In February 1972, just two years after Biafra's sudden collapse, a news- magazine cover featured "Africa's Forgotten War." Nigerians who saw it thought: now at last the world may learn what has been happening here. In fact, the article was on the Sudan, but the reaction meant something. For all the keen and colorful attention to the civil war by the foreign press, there has been scant interest since the secessionist surrender. Because there was no genocide, the world's attention wandered. But while there has not been reconciliation in, say, Northern Ireland, Bangladesh or Burundi, there has been in Nigeria. This is one thing that makes Nigeria important; another is that, taught by world reaction, Nigeria really does want to go it alone, quietly and without much rhetoric, within a 12-state structure that gives her new opportunities.
To understand the reconciliation and reconstruction, at least a glimpse of the causes of the conflict is essential. In 1967 the phrases "Ibo domination," "Hausa domination" and sometimes "Yoruba domination" were commonplace in political discussions among Nigerians, as they had been for many years. The three regional governments set up by the British-West, East, North, with Lagos as the federal capital-encouraged many to think that the only people who counted in Nigeria were the Yoruba, who were predominant in the West, the Ibo, who controlled the East, and the Hausa, who ruled the North.[i] The political juggling before and after independence rested on that assumption. Each major group worried about being dominated at the federal center by a coalition of the other two.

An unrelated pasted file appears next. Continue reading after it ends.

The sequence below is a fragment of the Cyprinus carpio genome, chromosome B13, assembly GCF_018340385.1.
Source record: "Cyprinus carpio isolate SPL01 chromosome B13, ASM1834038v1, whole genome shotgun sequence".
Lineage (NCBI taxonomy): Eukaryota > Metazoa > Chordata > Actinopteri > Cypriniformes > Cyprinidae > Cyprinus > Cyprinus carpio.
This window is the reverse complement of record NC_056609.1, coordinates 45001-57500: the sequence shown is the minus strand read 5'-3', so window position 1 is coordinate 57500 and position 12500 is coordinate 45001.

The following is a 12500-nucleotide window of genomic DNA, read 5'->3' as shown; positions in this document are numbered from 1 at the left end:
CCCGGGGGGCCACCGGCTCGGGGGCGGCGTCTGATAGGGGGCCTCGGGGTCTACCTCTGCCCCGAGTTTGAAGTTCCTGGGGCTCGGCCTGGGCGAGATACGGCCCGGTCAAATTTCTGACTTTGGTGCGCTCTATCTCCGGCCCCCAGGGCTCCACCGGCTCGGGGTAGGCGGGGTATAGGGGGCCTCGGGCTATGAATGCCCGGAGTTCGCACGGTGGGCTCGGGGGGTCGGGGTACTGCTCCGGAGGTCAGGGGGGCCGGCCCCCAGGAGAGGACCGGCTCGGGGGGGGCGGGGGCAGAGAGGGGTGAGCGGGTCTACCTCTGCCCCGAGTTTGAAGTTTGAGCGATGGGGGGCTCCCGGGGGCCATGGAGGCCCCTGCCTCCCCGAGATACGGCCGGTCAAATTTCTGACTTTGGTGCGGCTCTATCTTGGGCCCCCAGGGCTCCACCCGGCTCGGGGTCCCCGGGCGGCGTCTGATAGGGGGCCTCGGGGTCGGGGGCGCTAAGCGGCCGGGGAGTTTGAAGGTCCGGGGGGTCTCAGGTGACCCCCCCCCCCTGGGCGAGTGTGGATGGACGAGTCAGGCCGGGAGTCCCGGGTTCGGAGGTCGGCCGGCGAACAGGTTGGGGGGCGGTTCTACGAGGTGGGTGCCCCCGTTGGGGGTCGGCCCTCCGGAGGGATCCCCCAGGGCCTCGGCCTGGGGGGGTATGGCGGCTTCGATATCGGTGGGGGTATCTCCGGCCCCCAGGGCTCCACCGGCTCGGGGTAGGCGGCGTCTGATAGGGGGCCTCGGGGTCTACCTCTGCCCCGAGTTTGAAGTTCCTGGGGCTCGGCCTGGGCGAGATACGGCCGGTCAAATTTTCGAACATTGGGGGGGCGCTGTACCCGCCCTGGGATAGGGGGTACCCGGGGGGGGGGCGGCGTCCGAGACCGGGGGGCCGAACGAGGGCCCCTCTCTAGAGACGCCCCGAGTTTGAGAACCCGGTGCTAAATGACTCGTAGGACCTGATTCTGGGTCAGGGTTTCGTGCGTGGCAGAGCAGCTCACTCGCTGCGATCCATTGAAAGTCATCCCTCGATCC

Except as counters in electoral politics, the Nigerian people who are not Hausa, not Ibo, not Yoruba scarcely figured in the thinking either of Nigeria's leaders or the British. Yet, despite the lack of reliable statistics, it is clear that these dozens, even hundreds, of "minority" groups speaking their own languages numbered close to 50 percent of the population. Thus almost every sizable ethnic group had its own particular fear of domination by
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